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Hey, I am VJ Navarro, chef-owner of So Sarap NYC and founding member of Philippines Fest. I was born in Italy to a Filipino family and moved to NYC in my teens; my career began as a busboy – I didn’t go to culinary school which meant I worked my way up the hard way, from dishwasher to prep cook and around every kitchen station; I learned from my father and inherited his passion for the craft.

Having come from such a diverse background has opened my eyes to the beauty of the world, I grew up with street food and fell in love with the easy prep, its fast service and its affordability for everyone to enjoy. I spent a long time working my way up in restaurant kitchens, learning every section and honing all my skills – but then the door was closed on me when they rejected me for an executive chef position. My dreams crumbled and I decided to move out of fine dining and instead open a Filipino street food cart in the middle of the pandemic.

I value tradition and believe that kitchens should be open canvases where anyone can express their love for food, and cooks should cook whatever they feel like cooking; as much as I take pride in my heritage I believe in exploring unusual foods and earning people’s trust in your community so they are willing to expand their horizons and try new things.

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Get ready to meet the incredible Augelyn Francisco, also known as Augee, the powerhouse and "Ate" of the Filipino Community! As the chef-owner of Kabisera Canal and Kabisera West, and one of the founding members of the Philippines Fest, Augee is a force to be reckoned with. Augee is descendant of the indigenous tribe known as the Igorot from Northern part of the Philippines, Augee’s palate was influenced by the flavors of her forebearers’ culinary tradition which included stewed (nilaga), vinegar-marinated (kinilaw) and grilled (inihaw) dishes.

Augee explore her horizon from being registered nurse, to culinary journey and community movers. Her culinary journey began from her Family Ranch, horse ridding at young age was not a challenge to her, as she learned that as normal routine while shepherding cows and moving from Cow's barn to fishpound to farm. Growing in the mountain region of Northern Philippines, where she learned to butcher farm animal and cooked on open fire.  In June of 2022, she also completed the Institute of Culinary Education’s (ICE)  Augee's passion for Filipino cuisine and culture has taken her around the world, from Korea, Japan, and New York City.  With her dedication to her community and her strong support system, Augee is making her mark on the culinary world and beyond. Get ready to be inspired by this amazing chef and entrepreneur!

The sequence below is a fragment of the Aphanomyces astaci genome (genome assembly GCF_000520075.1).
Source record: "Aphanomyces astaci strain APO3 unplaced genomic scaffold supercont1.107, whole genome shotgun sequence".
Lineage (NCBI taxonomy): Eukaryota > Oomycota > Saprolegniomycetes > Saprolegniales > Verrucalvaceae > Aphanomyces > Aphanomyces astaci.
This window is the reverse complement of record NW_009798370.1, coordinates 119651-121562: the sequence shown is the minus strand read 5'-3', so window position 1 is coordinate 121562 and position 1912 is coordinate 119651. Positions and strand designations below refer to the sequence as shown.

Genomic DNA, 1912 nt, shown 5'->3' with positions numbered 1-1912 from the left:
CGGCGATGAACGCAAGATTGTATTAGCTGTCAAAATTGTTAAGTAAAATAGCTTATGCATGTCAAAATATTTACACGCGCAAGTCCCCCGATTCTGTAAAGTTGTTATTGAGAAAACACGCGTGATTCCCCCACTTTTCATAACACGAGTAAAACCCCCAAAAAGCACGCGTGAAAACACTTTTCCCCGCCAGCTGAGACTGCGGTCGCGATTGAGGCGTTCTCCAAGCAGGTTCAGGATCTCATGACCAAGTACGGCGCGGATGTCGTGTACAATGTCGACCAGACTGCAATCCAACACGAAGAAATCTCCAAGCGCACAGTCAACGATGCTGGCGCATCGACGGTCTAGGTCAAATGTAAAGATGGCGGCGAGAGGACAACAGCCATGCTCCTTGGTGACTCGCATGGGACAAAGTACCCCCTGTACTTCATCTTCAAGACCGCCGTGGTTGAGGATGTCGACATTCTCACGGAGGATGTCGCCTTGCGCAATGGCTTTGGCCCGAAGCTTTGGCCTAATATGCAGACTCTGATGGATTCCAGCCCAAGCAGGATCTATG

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Paulo Manaid the founder of Hatzumomo and Founding Member of Philippines Fest. Paulo is a modern self-made casual clothing designer with a mission that highlights his Filipino heritage.

Born in Quezon City, he moved as a child with his family to the San Francisco area and eventually earned a degree in Product Design from San Francisco State University.

Although a creative soul, he realized early on that he would need to have experience in something economically practical. Thankfully, he also has a knack for numbers. So, for several years, he worked as an accountant for various fashion and jewelry brands, which gave him great insight into the business end of the creative world.

In 2015, he went on a “balikbayan” trip to the Philippines, when he saw the beautiful fabrics being used for souvenirs. In 2016, he started his own fashion and design company by making tote bags and smaller accessories, which he successfully sold in pop-up stores in New York City. Since then, his business has grown exponentially.

His company, Hatzumomo, incorporates and highlights Filipino woven textiles into his line of one-of-a-kind T-shirts, hats, robes, jackets, and bags. He personally designs, cuts, and sews all his products at his home, making his clothing truly unique and imbued with his artistic essence. He says that “the handwoven fabric is always the star on my garments.”

The brand name for his goods is Natibo ATBP by Hatzumomo (“Natibo” means native, and “ATBP” is shortcut for “at iba pa,” which roughly translates to “and others” and used similarly like “etc.” in English). He likes to think of himself and his company as a “channel” through which awareness of the distinctive Philippine fabric weaving is brought to light.

He proudly says that “everything is self-financed and sustained through my business [with] money I saved. It took about 2-3 years to figure out what works and what doesn’t work to make it profitable. As a small business owner, I have to wear a lot of hats because I just have so many ideas.”

Manaid sells his wares from his own website,, and at street fairs not only in New York City but in other parts of the country as well.
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